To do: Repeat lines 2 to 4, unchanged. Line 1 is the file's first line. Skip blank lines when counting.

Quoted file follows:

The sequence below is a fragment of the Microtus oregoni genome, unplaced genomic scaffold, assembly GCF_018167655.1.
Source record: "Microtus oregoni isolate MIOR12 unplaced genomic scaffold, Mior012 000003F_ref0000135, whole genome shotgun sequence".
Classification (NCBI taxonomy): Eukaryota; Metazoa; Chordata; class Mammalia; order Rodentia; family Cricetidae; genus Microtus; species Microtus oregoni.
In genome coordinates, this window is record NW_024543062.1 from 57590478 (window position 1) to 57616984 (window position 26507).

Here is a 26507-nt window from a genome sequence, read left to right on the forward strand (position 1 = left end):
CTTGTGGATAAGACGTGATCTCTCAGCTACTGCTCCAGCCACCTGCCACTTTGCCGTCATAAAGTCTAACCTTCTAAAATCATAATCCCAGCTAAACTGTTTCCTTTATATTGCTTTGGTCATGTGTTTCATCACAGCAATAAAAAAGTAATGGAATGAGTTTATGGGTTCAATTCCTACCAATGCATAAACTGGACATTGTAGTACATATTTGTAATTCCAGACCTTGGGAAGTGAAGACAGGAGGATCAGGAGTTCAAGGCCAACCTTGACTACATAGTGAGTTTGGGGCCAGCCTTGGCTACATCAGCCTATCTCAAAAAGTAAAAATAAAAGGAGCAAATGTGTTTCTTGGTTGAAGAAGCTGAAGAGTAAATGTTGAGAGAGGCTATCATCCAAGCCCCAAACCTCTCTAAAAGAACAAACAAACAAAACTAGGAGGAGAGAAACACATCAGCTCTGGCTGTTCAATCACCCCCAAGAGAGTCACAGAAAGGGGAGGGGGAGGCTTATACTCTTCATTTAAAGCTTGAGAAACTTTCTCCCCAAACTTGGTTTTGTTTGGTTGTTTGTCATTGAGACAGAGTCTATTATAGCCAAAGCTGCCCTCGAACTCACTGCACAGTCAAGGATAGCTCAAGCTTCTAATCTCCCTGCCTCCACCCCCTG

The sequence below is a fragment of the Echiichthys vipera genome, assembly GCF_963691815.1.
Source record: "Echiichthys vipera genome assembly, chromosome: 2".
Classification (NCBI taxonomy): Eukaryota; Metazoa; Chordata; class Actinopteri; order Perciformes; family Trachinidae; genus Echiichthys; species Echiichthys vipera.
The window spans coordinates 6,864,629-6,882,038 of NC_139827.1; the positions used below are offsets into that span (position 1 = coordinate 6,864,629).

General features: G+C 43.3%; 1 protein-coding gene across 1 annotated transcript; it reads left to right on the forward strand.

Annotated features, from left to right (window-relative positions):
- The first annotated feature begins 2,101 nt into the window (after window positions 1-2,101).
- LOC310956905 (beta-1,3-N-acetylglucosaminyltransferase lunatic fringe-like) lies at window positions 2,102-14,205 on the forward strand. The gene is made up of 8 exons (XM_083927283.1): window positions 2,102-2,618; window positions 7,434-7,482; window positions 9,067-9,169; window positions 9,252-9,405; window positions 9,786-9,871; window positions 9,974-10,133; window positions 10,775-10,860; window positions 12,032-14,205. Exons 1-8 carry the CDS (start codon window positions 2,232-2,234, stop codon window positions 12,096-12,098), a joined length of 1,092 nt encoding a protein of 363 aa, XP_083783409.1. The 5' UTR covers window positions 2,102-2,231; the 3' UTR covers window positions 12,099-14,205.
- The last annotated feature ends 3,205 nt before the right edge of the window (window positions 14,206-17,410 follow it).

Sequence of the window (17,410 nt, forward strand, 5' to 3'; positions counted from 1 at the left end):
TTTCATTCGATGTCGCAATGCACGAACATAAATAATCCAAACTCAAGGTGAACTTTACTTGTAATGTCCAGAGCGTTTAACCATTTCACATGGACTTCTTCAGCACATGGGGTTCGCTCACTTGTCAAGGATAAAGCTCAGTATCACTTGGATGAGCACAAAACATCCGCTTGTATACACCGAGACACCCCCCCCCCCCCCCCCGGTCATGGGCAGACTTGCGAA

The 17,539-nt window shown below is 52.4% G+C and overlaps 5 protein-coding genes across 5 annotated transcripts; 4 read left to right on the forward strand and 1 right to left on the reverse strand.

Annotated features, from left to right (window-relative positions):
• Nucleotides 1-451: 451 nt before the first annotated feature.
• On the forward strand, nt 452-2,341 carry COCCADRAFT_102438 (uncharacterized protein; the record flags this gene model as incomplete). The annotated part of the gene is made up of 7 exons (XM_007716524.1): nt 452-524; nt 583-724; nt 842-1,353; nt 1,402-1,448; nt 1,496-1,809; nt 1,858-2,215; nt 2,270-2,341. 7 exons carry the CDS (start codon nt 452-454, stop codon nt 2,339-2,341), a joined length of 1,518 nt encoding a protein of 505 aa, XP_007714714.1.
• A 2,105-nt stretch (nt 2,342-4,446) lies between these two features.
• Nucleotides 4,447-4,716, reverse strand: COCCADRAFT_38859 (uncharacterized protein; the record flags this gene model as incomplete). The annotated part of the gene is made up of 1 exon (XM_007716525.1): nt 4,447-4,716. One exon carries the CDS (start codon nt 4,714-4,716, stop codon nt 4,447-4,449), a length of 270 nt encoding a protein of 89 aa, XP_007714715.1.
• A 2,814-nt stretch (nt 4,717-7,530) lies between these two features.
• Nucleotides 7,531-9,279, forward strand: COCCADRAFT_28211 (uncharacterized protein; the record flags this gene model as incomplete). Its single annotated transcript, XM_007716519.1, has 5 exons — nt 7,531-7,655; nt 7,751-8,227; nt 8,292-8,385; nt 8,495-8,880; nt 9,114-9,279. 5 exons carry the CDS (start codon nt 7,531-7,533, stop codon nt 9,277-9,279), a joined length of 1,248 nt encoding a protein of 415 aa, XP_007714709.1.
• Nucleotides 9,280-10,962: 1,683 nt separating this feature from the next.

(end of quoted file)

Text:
Source record: "Microtus oregoni isolate MIOR12 unplaced genomic scaffold, Mior012 000003F_ref0000135, whole genome shotgun sequence".
Classification (NCBI taxonomy): Eukaryota; Metazoa; Chordata; class Mammalia; order Rodentia; family Cricetidae; genus Microtus; species Microtus oregoni.
In genome coordinates, this window is record NW_024543062.1 from 57590478 (window position 1) to 57616984 (window position 26507).